What is Externsteine?
Externsteine is an unusual sandstone rock formation near Ostwestfalen-Lippe in the northwest of Germany. It is unique among other monolithic sites in Europe because it is a natural formation that has been altered by human hands. Whereas Stonehenge was built by people, Externsteine was built by Nature and then manipulated by people.
It is unclear who were the very first people to use Externsteine. There are many theories, and no clear consensus among researchers. What everyone does agree on is that the site has been used by many different groups for strikingly different purposes throughout the ages.
Externsteine From The Air
Was Externsteine used as a pre-historic sacred site? Did Neolithic people worship there? Did it have an astronomical function like other ancient European sites? The answer to all of these questions is: maybe.
Theories abound about Externsteine's use as a sacred place of worship and sacrifice, as well as an astronomical observatory. Paleolithic and Mesolithic stone tools have been found at the site giving some credence to the theory that pre-historic people were, indeed, present at the location. But, there is not enough evidence to conclusively determine their activities.
Some theories of Externsteine's early use include:
- Paleolithic sanctuary for nomadic reindeer hunters
- Neolithic meditation center
- Celtic cave sanctuary
- Germanic astronomical center
- Saxon spiritual center
Place of Pagan Worship
Some believe that Externsteine was a center for Saxon pagan rituals. Like many other European pagans, Saxons were known to gather in nature to worship their gods. Just as the Celts, Balts, and Slavs kept sacred groves, so, too, did the Saxons. The towering monoliths would have provided a sense of awe and an allure of the supernatural. It seems a natural place for any Earth-centered religious group to worship.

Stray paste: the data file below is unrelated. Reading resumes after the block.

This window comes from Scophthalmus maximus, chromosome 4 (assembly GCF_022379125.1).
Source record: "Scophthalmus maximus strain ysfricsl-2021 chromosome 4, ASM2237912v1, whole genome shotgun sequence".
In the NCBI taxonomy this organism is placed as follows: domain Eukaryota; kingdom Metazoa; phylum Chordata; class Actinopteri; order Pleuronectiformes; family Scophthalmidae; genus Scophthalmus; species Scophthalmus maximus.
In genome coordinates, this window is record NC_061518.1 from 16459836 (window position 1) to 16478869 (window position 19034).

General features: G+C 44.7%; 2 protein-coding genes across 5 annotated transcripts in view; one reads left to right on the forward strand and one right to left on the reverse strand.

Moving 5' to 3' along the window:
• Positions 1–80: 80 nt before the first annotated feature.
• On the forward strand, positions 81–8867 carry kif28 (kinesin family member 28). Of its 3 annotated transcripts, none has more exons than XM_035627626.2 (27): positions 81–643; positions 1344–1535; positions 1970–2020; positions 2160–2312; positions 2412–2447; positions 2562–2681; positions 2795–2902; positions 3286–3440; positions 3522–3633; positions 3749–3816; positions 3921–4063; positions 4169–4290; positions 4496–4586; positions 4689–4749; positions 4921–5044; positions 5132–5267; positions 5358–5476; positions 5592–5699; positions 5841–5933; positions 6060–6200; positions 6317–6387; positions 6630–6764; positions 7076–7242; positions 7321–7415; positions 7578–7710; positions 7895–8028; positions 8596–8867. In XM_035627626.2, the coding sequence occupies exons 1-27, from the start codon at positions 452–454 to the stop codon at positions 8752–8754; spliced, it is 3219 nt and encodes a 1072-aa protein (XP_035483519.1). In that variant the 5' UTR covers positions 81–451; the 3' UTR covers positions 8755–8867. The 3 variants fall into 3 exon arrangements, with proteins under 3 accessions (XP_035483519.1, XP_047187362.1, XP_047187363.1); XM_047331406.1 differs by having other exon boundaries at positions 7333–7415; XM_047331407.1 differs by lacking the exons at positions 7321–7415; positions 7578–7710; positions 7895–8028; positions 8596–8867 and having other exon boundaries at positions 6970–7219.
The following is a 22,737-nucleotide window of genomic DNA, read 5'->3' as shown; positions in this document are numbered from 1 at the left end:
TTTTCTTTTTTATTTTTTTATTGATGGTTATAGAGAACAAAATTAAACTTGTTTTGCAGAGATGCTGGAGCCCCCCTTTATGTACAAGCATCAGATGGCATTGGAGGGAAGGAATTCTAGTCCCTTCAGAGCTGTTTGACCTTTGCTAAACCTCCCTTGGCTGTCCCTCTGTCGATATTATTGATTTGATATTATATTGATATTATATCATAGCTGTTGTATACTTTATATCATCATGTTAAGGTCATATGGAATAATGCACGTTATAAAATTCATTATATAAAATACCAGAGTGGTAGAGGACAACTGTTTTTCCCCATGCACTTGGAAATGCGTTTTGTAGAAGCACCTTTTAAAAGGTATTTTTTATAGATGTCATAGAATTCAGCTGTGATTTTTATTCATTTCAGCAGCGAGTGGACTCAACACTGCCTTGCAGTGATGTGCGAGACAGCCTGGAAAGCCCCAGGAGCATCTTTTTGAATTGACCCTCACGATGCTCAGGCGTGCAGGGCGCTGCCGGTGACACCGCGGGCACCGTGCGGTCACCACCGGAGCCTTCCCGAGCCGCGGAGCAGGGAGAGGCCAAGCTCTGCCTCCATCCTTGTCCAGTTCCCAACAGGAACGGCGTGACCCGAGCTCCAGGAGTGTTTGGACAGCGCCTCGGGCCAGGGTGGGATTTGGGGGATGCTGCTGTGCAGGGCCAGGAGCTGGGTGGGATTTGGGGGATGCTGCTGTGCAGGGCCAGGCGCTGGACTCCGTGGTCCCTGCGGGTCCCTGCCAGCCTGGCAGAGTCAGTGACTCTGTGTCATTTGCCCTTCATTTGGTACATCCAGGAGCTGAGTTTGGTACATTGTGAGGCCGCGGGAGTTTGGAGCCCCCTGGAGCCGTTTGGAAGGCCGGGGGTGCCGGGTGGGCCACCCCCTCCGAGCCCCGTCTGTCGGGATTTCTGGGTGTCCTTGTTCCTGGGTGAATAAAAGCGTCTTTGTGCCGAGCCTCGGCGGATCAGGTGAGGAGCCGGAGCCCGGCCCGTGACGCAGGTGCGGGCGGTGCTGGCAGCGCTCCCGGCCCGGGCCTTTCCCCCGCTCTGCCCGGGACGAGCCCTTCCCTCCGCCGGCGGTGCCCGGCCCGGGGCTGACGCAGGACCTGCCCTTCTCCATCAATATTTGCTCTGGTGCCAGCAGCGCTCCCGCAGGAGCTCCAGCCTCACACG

It is said that when Charlemagne forcibly converted the Saxons to Christianity, that he destroyed pagan temples and banned the use of sacred sites such as Externsteine for such practices. However, we are again left with little evidence to confirm this story. Based on what we know of pre-Christian Saxon worship, and of Charlemagne's conversion campaigns, the theory is plausible, but the evidence simply cannot substantiate the theory.
We do know that there were Saxons in the region where Externsteine is located. We also know that Charlemagne reportedly destroyed many Saxon pagan religious sites such as sacred trees, groves, temples, and pillars known as Irminsuls. An Irminsul was a tall wooden post erected in areas of worship. Scholars can only speculate on their meaning, but many think that it may have a connection to Yggdrasil, the Norse World Tree, or that it may have had a connection to a lower god called Irmin. It is also speculated that Irmin was a "kenning" (or nickname) for another major deity such as Frey or Odin.